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Picking the winners and losers of minicamp season

Minicamp season is over. NFL teams now slip off the grid until the start of training camp and another long season.

In the latest edition of the award-winning Around The League Podcast, we picked the winners and losers from offseason programs across the league. We've expanded on our thoughts below:


Teddy Bridgewater: No quarterback prospect took more slings and arrows during the buildup to the draft. No rookie quarterback quietly impressed more during offseason practices. While it's always smart to be wary of minicamp hype, the Vikings are very pleased with what they've seen out of Bridgewater thus far. He appears ahead of other rookies mentally, and offensive coordinator Norv Turner has raved about his deep ball. Bridgewater landed in an ideal situation for his development. It wouldn't be a shock if Bridgewater was the only rookie quarterback starting in Week 1.

-- Gregg Rosenthal

Hue Jackson: The man who turned the Carson Palmer-Jason CampbellRaiders into a top-10 offense thumbed his nose at veteran deference, installing promising rookie Jeremy Hillahead of declining power backBenJarvus Green-Ellis. The Bengals' offensive coordinator is also prescribing a bigger role for playmaking second-year back Giovani Bernard, who took the offense to a higher level when he was on the field last year. In addition to double-team defeater A.J. Green, Jackson has "Making the Leap" candidateMarvin Jones and an impressive tight-end pairing comprising his receiving corps. The Bengals boast as many weapons as any AFC club outside of Denver.

-- Chris Wesseling

Lamar Miller: With Knowshon Morenobattling knee issues and plummeting down the depth chart, Miller has seen first-team reps all offseason in Miami. The third-year running back struggled last season in Mike Sherman's predictable offense, but he's poised to make good on last year's "Making the Leap" prediction in Bill Lazor's new attack. Lazor is determined to get Miller into space and use the runner's outstanding speed and burst.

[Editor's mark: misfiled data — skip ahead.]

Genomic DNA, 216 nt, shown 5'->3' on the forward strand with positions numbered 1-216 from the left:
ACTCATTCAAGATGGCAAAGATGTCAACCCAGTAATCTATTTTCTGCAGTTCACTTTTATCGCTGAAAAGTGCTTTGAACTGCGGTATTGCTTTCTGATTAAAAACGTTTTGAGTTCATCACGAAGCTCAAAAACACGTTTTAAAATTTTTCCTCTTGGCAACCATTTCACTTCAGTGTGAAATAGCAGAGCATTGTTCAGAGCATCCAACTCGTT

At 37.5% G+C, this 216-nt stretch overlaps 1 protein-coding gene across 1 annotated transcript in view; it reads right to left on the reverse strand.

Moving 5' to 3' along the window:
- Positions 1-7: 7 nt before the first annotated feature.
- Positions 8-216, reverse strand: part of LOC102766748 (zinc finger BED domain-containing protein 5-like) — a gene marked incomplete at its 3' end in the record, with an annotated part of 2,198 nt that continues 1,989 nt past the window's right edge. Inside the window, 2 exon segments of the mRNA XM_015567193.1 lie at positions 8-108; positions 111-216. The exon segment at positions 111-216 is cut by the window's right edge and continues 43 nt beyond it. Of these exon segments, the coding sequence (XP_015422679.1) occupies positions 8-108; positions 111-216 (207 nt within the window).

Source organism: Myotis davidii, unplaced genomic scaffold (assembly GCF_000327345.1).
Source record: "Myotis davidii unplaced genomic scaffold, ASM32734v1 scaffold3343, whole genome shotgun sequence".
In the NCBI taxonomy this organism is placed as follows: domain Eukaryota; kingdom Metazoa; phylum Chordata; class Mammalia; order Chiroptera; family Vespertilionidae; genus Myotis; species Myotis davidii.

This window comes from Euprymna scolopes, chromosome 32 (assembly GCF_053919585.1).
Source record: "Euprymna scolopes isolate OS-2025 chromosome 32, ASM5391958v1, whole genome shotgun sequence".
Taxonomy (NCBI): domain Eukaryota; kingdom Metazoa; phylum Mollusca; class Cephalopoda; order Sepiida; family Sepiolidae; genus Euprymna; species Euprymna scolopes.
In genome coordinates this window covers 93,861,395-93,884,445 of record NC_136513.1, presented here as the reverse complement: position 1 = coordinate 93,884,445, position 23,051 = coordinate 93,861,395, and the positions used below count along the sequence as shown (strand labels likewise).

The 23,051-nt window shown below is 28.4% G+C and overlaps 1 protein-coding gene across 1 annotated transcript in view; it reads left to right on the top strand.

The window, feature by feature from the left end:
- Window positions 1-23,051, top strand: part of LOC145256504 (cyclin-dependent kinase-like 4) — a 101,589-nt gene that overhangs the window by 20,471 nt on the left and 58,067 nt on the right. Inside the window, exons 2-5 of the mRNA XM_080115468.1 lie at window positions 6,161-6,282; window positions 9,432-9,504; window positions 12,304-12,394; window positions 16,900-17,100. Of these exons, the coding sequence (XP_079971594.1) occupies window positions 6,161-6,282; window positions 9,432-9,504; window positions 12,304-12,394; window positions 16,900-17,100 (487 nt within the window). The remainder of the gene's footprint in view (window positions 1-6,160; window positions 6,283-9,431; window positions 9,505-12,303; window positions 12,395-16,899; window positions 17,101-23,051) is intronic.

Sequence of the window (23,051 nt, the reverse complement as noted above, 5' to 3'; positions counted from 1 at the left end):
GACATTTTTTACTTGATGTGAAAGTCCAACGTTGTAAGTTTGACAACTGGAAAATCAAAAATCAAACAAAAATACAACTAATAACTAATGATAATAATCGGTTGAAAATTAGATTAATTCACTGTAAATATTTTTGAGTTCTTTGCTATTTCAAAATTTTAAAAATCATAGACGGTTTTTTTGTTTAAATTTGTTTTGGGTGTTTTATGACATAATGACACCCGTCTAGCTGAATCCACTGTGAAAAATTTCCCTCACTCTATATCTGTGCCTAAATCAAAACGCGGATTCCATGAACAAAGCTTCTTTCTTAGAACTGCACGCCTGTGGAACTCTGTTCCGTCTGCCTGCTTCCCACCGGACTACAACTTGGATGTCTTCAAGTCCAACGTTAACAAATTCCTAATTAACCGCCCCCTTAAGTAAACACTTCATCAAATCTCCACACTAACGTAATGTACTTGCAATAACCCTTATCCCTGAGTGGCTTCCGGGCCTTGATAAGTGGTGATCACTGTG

-- Marc Sessler

Giants' offense: There's reason to be optimistic about a bounce-back season from this unit, now led by coordinator Ben McAdoo. Eli Manning's quick return from ankle surgery is a huge plus during the installation process. Watch out for Rueben Randle, a breakout candidate at wide receiver who could form a potentially lethal combo with Victor Cruz and first-round pick Odell Beckham. noted that Randle made "significant progress" in OTAs and minicamp and "could be primed for a big year." Another positive sign? The Giants are scheming to find different ways to use Randle, who has all the tools to become an Eli favorite.

-- Dan Hanzus

Robert Woods: Trade-acquisition Mike Williamshasn't impressed during the offseason, with some questions about whether he's even a lock to make the Bills. Sammy Watkins is still working on chemistry with EJ Manuel, leaving Woods as Manuel's favorite receiver. Woods didn't drop a pass all of last year. It wouldn't be a surprise if he started on the outside, and moved to the slot on passing downs.

-- Gregg Rosenthal

Derek Carr: NFL Media's Albert Breer reported last week the Raiders have internal belief that the second-round rookie will push Matt Schaub for playing time. Coach Dennis Allen confirmed Thursday that Carr already has bypassedMatt McGloin for the No. 2 spot on the depth chart entering training camp. Schaub currently stands as one of the NFL's shakiest starting quarterbacks. If he's outplayed by Carr in August, there will be pressure to play the rookie.

-- Chris Wesseling

NFL fans: Steelers coach Mike Tomlin described offseason practices perfectly on Thursday.

Quote 1: "This is not football. It's football-like."

Quote 2: "You can convince yourself of anything this time of year. I'm not interested in telling the story to myself."

The next month is the only true month off of the year for NFL teams. When they return, the stories matter. It will be football again, not football-like.